Central Africa

rabbulapentecost Introducing Anglican Rites in Yaounda.

Cameroon

The capital of Cameroon is Yaoundé: and it is in this city of 1.6 million people, that the ACC has established the parish of St. André.  Here, in the busy suburb of Ngoulemekong, the vicar general of the ACC, Fr. Alphonse Vascaniat Ndutiye, carries out his work.  

Though the majority of Christians in Cameroon are Roman Catholic, among the rest of the people, traditional polytheism remains strong.  As such, there is great opportunity for spreading the faith.  Anglican Catholic worship and teaching has proven to be appealing, and the parish of St. André has already outgrown its facilities.  Father David Marriott of the ACC-Canada, who visited Cameroon in September of 2011, reports there is great demand for ACC parishes to be built in and around Yaoundé.

Two problems have slowed progress: a lack of funding for Father Alphonse and his work, and a shortage of trained clergy. The second relates to the first: with few resources, it has been very difficult to teach new ordinands.  There is, at present, no money for books, tuition, or student support.

Despite this challenge, the people of St. André are determined to persevere.  It is only with your help, however, that the growth we have seen in Cameroon can be consolidated and strengthened, so that the Word of God can be made available to all.  

Congo

Clergy in Congo Father Steven Ayule-Milenge and his clergy are
dedicated to serving their flock in war torn Congo.

It is hard for us in the West’ to imagine a state of affairs where we might have to run from our homes into the bush in order to survive fighting between the army and armed militias.  What is more, we might not be able to tell the difference--which are army, which are rebel militia? And yet it is the desire to sell to the West  the various mineral ores which lie below the ground that gives rise to much of the fighting.  Western money pays for the fighting, and makes life miserable for the people of Eastern Congo, in the province of Sud-Kivu.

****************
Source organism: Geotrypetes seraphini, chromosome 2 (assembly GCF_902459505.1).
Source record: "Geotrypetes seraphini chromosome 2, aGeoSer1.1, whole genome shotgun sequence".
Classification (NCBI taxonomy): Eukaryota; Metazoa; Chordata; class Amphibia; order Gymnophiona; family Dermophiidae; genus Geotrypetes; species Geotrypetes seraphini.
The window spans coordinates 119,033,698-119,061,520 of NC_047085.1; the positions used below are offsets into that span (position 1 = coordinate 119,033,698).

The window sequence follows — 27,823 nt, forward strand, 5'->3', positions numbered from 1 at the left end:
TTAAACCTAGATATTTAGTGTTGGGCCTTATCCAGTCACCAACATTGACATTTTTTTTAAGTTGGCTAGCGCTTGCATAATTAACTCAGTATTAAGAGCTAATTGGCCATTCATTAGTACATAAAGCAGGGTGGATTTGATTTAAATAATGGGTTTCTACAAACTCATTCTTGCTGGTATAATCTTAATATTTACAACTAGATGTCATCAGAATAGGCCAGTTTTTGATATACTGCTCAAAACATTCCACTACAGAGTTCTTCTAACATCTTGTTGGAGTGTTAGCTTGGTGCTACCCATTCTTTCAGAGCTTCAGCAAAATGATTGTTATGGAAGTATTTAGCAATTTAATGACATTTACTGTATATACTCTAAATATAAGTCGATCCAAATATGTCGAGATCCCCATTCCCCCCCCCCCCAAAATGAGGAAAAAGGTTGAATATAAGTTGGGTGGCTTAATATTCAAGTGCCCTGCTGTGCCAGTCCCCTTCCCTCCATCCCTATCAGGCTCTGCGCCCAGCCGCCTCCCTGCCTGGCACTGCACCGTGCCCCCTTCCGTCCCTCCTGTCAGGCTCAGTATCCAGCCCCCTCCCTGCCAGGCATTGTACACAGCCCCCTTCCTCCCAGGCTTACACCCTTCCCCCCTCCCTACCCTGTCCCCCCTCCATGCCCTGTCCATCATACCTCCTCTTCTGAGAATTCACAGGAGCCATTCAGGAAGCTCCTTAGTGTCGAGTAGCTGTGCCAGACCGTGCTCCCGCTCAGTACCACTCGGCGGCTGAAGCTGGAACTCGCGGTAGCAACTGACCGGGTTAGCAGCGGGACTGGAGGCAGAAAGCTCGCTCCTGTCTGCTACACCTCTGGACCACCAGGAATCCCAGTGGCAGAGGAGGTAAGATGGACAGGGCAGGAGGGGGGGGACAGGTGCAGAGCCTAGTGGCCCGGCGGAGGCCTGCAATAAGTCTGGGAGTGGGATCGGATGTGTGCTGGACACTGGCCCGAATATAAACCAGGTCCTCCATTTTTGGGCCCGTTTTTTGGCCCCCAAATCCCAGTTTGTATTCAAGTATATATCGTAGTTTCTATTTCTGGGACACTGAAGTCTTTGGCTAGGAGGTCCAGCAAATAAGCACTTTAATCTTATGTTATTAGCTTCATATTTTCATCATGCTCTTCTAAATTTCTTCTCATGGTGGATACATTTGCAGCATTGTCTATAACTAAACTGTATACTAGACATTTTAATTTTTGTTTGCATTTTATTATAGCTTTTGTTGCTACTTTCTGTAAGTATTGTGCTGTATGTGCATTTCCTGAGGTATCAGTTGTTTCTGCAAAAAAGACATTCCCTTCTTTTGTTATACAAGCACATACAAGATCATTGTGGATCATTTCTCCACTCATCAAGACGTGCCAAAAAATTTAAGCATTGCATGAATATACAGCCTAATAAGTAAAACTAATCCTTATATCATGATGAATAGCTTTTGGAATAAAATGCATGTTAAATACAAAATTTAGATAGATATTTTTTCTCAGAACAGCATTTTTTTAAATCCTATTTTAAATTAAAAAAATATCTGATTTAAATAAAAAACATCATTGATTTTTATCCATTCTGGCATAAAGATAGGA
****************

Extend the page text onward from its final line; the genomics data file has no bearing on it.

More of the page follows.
When terrible things happen, people have a great need for God in their lives: He is the source of all good when we turn from the evil we see in daily life: and it is to bring the Word of God to those in great need that Fr. Steven Ayule-Milenge and the clergy and lay catechists try their very best to accomplish: from Bukavu on Lake Kivu to the south along Lake Tanganyika to Baraka and Fizi.

Against all odds, with few resources other than what is sent from overseas, and in a war zone, they work to build parishes and missions.  Likewise they build community, where community has been harmed, has been wounded by man’s inhumanity to man, where rape is ‘just a weapon of war’. And in building community, they show the world that most of the people want to live in peace and harmony: family, village and community, with the centre of that community being their church.

To find out more about the MSSP and its mission, contact its director, The Reverend Stephen Scarlett

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We thank you for your support and ask you to keep the MSSP and those it serves in your prayers.